On the ultimate recommendation of suspending the elected government, the BVI Governor John Rankin said the judge who headed the inquiry had “concluded with a particularly heavy heart that unless the most drastic and urgent steps are taken, the current situation with elected officials deliberately ignoring the tenets of good governance will go on indefinitely.”
The British Government has yet not decided on whether to impose direct rule but has said significant changes are necessary.
Should the UK go ahead with the taking over the full day-to-day running of the BVI, it is expected to meet with an outcry of rejection by large segments of the territory - although some residents maintain that to some degree the BVI would have brought this on itself due to lax government.
The UK Minister responsible for the Overseas Territories, Amanda Milling, had paid an emergency visit to the BVI following the arrest of former premier Andrew Fahie and the publication of the Common of Inquiry’s report.
She said, "It isn't a question of whether something should be done, it is a question of what should be done, action is needed now to strengthen the foundations of the territory."
With a UK decision pending on whether the BVI will be subjected to direct UK rule, since her visit to the territory, the UK minister whose portfolio also covers Asia and the Middle East, has had the BVI crisis pinned to the top of her Twitter page, seen as further underlining the gravity and prominence of the matter as determined by the British government.
The extent of the predicament gripping the British Overseas Territory has led to several demonstrations - the most recent a few days with others reportedly planned.
Principally, public discontent appears to be in line with the Commission’s conclusions about the extent of poor governance and corruption but vehemently against a UK takeover, with many branding such as neocolonialism.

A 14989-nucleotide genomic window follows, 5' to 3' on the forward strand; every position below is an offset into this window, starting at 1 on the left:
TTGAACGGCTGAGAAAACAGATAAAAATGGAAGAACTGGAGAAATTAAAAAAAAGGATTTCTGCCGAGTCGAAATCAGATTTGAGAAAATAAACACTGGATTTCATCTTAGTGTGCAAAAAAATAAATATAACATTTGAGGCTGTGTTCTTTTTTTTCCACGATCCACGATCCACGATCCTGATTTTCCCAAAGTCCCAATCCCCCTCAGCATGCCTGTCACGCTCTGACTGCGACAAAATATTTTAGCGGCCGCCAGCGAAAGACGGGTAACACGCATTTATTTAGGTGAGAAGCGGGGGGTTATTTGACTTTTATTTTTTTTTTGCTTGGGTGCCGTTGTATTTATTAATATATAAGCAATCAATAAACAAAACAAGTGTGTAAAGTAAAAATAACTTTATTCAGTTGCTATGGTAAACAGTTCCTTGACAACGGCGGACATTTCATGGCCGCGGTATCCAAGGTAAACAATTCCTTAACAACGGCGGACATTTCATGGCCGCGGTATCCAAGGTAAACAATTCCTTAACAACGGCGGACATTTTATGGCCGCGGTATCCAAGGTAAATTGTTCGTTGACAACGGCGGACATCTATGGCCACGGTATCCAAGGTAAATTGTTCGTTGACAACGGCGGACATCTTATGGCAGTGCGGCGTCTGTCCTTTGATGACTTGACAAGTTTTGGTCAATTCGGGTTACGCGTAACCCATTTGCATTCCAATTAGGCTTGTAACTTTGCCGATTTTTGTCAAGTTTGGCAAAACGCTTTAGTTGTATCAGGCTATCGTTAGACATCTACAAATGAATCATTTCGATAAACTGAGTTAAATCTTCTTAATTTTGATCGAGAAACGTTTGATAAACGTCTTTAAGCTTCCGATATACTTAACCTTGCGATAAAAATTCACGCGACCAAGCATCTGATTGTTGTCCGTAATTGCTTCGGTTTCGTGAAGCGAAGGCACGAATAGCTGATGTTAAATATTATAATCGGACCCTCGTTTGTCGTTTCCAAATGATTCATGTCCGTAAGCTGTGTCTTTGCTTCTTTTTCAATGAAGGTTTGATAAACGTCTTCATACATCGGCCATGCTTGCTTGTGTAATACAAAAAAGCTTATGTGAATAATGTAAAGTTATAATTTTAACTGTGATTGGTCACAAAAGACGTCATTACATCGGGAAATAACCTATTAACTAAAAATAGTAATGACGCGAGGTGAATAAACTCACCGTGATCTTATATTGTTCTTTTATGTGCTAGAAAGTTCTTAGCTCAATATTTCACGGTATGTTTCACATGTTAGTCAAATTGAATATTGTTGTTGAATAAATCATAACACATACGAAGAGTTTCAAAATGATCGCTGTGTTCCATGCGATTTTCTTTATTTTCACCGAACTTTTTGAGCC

Already several local protests have been held and t's understood that more are planned.
The issues - directly unconnected but nonetheless topically related - have been given prominent global press coverage and have been dominating local press and social media forums.
Meanwhile, a growing crescendo of objections to the likelihood of direct UK rule continues from both inside and outside the BVI.
Statements from the Caricom and the Organisation of Eastern Caribbean States(OECS) - of which the BVI is an associate member - as well as leading regional rights campaigners appealed to the British government against that course of action, in some instances denouncing it as neocolonialism.
However, similar outcries against the imposition of direct rule in the Turks and Caicos Islands in 2009, had failed to sway the British government.
The UK imposed direct rule on the Turks and Caicos Islands in 2009 for two years after an inquiry found evidence of government corruption and incompetence.
The British government had said then the move was essential to restore "good governance and sound financial management".
The Turks and Caicos has since returned to local parliamentary government.
Under the constitutions of the individual British Overseas Territories, negotiated with the UK, the British government has the ultimate power to impose direct rule.